ⓘ The Leopard, Nesbo novel. The Leopard is a crime novel by Norwegian novelist, Jo Nesbo. Its Norwegian title is Panserhjerte, which does not directly translate t ..

The Leopard (Nesbo novel)

ⓘ The Leopard (Nesbo novel)

The Leopard is a crime novel by Norwegian novelist, Jo Nesbo. Its Norwegian title is Panserhjerte, which does not directly translate to The Leopard; it rather means something along the lines of "armoured heart". Moreover, "leopard" refers to the stealthy tread of the killer in the book, while "armoured heart" is what Harry Hole himself gains by his experiences. Panserhjerte is also a Norwegian term for Constrictive pericarditis. The Leopard is the eighth novel featuring Nesbos crime detective, Inspector Harry Hole.


1. Synopsis

Following the traumatic Snowman case, former police inspector Harry Hole has exiled himself in Hong Kong. Kaja Solness, a new Norwegian Crime Squad officer, tracks down Hole and asks for his help investigating possible serial killings in Oslo. Hole is convinced to return when told that his father, Olav, is seriously ill and will not live much longer. Hole returns to Norway to find that the Crime Squad is in the middle of a power struggle with Kripos and its power-hungry head, Mikael Bellman, who seeks to put his agency in sole charge of the countrys murder cases. Hole finds himself the target of Bellmans hostility, though Bellman is keen to take credit for the result of Holes work.

Hole is reluctant to take part in the investigation until a female MP is found murdered in a park. Contrary to Bellmans conclusions, Hole believes that the MPs murder is connected to the other two. Hole and Solness, teaming up with Holes former colleagues at Crime Squad, begin an undercover investigation into the case without the knowledge of Kripos. While working together, Hole and Solness are drawn to each other and begin a tempestuous love affair. The two discover that all three victims stayed at the same ski lodge on the same night. Hole deduces that the murders are part of the killers attempts to cover his tracks. Suspicion initially falls on a man known to have been at the ski lodge at the time, but he is eliminated from the enquiry when he is murdered by the killer.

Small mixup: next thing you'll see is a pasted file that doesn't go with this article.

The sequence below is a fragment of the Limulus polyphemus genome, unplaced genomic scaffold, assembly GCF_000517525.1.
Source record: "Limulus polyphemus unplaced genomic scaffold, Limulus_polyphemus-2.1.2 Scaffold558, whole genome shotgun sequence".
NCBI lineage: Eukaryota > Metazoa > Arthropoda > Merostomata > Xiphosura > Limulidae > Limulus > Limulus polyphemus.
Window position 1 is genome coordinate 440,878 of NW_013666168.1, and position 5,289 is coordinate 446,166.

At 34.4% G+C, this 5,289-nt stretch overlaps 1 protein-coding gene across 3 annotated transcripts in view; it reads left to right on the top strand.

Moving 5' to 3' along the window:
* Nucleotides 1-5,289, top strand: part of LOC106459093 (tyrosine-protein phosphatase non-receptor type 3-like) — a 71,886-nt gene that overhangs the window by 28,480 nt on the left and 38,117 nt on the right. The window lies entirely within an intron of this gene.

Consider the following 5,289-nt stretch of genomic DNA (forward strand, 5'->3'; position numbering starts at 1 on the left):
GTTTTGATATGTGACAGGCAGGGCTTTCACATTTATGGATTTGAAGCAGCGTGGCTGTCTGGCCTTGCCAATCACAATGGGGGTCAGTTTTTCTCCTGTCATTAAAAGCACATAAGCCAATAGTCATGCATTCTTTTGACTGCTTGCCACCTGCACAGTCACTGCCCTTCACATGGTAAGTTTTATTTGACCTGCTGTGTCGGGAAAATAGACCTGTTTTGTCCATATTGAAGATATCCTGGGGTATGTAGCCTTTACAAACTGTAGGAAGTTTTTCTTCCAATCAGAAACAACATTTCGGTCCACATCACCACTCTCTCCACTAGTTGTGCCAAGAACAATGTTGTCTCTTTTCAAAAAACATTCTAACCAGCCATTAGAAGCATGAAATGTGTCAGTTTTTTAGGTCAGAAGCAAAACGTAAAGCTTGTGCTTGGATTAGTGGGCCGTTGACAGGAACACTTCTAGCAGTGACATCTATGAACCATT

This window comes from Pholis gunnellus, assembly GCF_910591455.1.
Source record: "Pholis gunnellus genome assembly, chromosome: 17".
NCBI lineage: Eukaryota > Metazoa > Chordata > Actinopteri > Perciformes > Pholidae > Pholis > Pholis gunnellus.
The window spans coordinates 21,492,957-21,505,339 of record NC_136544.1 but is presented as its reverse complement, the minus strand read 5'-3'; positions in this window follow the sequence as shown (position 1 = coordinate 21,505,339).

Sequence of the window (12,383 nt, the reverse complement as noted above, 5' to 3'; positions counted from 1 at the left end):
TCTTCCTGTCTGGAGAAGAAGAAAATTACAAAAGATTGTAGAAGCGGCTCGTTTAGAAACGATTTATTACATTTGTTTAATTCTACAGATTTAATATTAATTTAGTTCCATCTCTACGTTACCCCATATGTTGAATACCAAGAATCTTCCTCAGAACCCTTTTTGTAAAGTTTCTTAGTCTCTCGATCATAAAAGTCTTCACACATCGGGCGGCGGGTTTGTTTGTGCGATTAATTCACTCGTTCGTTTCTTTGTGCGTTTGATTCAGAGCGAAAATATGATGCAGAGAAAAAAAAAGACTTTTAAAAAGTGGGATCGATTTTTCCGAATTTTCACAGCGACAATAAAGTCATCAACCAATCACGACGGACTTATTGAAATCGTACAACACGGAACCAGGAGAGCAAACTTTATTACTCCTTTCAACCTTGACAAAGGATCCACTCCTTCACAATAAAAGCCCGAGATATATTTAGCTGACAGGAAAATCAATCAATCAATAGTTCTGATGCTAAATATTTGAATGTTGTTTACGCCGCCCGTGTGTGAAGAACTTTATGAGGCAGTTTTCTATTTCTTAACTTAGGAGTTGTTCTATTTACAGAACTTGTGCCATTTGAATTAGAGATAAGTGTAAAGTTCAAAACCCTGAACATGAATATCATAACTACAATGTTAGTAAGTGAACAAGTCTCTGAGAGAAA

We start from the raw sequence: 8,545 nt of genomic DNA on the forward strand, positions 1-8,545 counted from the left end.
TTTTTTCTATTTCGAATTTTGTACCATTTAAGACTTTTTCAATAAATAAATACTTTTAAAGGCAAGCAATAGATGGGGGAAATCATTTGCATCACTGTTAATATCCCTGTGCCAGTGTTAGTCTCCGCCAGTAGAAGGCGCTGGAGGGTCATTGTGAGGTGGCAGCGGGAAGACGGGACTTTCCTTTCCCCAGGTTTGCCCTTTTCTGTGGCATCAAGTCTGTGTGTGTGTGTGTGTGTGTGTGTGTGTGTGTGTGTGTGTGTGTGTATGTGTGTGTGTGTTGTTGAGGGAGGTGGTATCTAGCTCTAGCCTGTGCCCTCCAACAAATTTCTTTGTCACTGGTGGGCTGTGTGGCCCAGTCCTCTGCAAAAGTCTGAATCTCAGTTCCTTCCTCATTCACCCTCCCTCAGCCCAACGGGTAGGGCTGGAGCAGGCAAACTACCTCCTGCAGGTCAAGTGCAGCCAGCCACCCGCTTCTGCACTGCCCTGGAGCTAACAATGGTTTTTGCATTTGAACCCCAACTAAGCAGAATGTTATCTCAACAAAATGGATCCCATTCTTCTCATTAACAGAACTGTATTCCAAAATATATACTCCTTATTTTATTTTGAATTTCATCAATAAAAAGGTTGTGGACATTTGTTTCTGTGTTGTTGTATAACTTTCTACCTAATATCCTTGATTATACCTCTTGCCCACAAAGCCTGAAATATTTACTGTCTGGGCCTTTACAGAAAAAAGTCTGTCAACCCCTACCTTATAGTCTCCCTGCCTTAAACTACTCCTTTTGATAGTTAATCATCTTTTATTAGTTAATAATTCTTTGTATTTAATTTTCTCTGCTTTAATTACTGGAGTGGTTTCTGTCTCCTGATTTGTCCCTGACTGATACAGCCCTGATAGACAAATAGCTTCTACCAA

After Hole forces Bellman to include him on the Kripos team, he finds that another person had been at the ski lodge at the time of the first three murders. However, that person is in Australia and refuses a request to be bait for the killer. Hole and Solness instigate a sting operation to draw out the killer, which almost costs them their lives when the killer outsmarts them. Hole comes to believe that the murderer is someone whom he knows, but the person he suspects is exonerated upon arrest. Hole and Solness then pursue the real killer into the Congo. There, they are kidnapped by associates of the killer. Hole manages to escape and, following clues given by one of the killers associates, finally confronts and kills the culprit at the lip of a live volcano.

Later, at the funeral of his father, Hole is reunited with his former lover, Rakel Fauke, and her son, Oleg. Hole visits the Snowman in custody, who is gravely ill and feels some remorse for his crimes. It is tacitly suggested that Hole helps the Snowman to commit suicide out of remorse for having failed to follow his fathers request for him to perform euthanasia. Because of the fresh traumas stemming from the case, Hole is determined to return to Hong Kong for good.


2. Style

Compared to the other novels in the series, The Leopard has a more cinematic and action-orientated style, taking place across three continents. The Leopard also contains excessive violence. Nesbo has expressed regret for a couple of scenes in the book.

One of the main characters, Kaja Solness, may be a reference to The Master Builder, one of Henrik Ibsens most well known plays. The play centres on a man named Halvard Solness, whose son is engaged to a woman named Kaja. Nesbo is likely to be familiar with the play, which is a classic of Norwegian culture and of world theatre in general. The writer has not, however, made any statement on the possible connection between Ibsens character and his own.

The Leopolds Apple device that is a central feature of the novel is an invention of Nesbos that stems from a childhood memory of accepting a dare to eat a whole apple while it was still attached to the tree.

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